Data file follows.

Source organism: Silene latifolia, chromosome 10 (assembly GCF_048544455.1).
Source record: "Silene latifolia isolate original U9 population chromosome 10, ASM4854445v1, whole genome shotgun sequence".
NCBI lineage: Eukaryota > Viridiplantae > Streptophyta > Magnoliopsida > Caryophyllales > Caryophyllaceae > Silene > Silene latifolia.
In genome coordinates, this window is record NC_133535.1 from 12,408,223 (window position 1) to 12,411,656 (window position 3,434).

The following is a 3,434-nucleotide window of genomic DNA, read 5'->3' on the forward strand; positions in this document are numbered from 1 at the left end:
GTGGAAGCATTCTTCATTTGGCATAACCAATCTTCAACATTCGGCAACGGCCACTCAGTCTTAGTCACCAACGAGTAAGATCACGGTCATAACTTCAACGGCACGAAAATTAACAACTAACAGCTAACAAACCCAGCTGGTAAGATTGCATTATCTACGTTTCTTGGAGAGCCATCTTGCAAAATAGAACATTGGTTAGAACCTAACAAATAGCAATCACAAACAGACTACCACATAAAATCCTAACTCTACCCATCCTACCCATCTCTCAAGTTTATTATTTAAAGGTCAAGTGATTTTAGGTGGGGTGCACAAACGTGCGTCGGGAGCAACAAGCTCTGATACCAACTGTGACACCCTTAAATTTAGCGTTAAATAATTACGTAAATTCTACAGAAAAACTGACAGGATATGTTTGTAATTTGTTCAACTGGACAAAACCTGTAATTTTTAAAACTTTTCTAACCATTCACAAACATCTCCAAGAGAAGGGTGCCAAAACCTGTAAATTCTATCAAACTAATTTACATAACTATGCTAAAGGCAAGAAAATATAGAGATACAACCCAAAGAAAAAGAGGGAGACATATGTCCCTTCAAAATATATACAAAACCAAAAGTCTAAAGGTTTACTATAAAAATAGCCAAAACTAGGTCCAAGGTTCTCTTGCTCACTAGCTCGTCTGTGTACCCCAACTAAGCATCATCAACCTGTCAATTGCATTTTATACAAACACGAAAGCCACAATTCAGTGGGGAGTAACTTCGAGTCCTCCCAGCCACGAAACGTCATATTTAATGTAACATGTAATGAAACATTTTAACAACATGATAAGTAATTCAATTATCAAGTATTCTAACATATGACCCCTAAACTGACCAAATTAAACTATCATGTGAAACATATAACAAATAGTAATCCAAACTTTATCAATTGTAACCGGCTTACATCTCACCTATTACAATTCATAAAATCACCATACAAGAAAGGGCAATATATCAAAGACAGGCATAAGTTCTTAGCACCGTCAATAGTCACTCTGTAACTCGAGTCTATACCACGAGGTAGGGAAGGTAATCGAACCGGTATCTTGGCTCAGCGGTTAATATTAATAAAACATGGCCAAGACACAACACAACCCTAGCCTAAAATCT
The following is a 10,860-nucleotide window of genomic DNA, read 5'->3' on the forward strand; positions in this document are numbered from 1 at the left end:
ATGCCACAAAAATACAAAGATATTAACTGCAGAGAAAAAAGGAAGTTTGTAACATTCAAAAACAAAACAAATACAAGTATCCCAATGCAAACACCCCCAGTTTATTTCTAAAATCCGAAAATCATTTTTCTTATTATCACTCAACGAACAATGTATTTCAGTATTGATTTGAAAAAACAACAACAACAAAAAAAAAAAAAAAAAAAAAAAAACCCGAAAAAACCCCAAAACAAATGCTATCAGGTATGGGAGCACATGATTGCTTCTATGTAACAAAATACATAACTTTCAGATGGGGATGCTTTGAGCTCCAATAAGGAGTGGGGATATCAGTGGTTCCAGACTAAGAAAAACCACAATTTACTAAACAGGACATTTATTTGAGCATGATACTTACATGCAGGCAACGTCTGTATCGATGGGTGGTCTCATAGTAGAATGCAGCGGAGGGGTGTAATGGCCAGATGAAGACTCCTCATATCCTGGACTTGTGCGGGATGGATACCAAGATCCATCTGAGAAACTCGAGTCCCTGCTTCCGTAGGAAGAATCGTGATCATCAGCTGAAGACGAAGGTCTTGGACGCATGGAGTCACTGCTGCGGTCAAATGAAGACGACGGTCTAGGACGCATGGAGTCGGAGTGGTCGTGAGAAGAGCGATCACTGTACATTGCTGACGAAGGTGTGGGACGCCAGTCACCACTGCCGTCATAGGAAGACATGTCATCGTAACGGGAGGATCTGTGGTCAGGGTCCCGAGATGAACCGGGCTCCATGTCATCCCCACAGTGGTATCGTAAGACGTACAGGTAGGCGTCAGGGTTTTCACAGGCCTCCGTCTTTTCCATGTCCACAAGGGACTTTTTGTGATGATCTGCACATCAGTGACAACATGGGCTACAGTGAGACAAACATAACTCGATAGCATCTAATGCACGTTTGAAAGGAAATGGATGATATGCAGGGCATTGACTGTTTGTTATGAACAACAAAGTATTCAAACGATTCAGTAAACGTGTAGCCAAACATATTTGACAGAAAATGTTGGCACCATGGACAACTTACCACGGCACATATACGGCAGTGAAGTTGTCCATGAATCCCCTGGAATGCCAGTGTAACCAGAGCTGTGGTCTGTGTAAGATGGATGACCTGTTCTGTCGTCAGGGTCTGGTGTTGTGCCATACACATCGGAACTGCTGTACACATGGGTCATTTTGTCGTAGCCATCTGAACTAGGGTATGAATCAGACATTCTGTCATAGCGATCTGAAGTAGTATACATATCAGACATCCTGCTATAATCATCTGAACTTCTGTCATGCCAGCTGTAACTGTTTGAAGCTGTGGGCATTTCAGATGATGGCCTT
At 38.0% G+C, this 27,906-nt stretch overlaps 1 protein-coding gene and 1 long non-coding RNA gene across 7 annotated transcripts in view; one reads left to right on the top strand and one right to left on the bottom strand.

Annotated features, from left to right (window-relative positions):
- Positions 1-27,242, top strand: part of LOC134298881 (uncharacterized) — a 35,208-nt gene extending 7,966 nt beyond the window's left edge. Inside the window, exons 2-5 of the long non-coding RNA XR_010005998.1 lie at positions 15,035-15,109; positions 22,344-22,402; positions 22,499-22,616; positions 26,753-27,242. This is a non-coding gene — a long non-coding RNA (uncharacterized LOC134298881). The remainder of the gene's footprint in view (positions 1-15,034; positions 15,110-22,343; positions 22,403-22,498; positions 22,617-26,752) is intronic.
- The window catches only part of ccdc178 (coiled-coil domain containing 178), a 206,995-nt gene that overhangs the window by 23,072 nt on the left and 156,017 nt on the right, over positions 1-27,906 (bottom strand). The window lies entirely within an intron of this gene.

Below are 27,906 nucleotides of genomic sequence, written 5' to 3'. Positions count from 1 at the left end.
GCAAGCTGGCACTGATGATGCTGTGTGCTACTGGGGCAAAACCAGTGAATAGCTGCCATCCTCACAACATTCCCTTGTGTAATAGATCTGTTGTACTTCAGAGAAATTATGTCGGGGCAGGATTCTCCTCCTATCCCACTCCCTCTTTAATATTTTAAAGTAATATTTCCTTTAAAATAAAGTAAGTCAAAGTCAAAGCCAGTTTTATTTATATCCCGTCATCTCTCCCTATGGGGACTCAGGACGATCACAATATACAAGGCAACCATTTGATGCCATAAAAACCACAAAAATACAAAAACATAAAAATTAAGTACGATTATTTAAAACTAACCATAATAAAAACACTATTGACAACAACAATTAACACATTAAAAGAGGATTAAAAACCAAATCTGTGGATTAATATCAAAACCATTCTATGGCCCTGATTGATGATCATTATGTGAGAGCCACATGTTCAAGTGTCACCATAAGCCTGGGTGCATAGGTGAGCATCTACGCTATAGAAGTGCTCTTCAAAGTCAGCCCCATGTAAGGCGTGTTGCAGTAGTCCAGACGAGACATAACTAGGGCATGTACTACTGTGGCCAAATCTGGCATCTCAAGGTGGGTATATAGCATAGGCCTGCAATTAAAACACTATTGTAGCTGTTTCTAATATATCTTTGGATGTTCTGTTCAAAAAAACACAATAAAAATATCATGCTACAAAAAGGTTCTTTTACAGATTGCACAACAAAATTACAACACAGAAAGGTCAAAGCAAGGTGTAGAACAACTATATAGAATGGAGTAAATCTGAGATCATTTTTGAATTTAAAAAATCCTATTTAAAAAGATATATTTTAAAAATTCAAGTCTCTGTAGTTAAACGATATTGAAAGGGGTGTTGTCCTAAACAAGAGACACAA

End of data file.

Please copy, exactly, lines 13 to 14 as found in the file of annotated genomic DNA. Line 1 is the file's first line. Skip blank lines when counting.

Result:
Below are 27,906 nucleotides of genomic sequence, written 5' to 3'. Positions count from 1 at the left end.
GCAAGCTGGCACTGATGATGCTGTGTGCTACTGGGGCAAAACCAGTGAATAGCTGCCATCCTCACAACATTCCCTTGTGTAATAGATCTGTTGTACTTCAGAGAAATTATGTCGGGGCAGGATTCTCCTCCTATCCCACTCCCTCTTTAATATTTTAAAGTAATATTTCCTTTAAAATAAAGTAAGTCAAAGTCAAAGCCAGTTTTATTTATATCCCGTCATCTCTCCCTATGGGGACTCAGGACGATCACAATATACAAGGCAACCATTTGATGCCATAAAAACCACAAAAATACAAAAACATAAAAATTAAGTACGATTATTTAAAACTAACCATAATAAAAACACTATTGACAACAACAATTAACACATTAAAAGAGGATTAAAAACCAAATCTGTGGATTAATATCAAAACCATTCTATGGCCCTGATTGATGATCATTATGTGAGAGCCACATGTTCAAGTGTCACCATAAGCCTGGGTGCATAGGTGAGCATCTACGCTATAGAAGTGCTCTTCAAAGTCAGCCCCATGTAAGGCGTGTTGCAGTAGTCCAGACGAGACATAACTAGGGCATGTACTACTGTGGCCAAATCTGGCATCTCAAGGTGGGTATATAGCATAGGCCTGCAATTAAAACACTATTGTAGCTGTTTCTAATATATCTTTGGATGTTCTGTTCAAAAAAACACAATAAAAATATCATGCTACAAAAAGGTTCTTTTACAGATTGCACAACAAAATTACAACACAGAAAGGTCAAAGCAAGGTGTAGAACAACTATATAGAATGGAGTAAATCTGAGATCATTTTTGAATTTAAAAAATCCTATTTAAAAAGATATATTTTAAAAATTCAAGTCTCTGTAGTTAAACGATATTGAAAGGGGTGTTGTCCTAAACAAGAGACACAA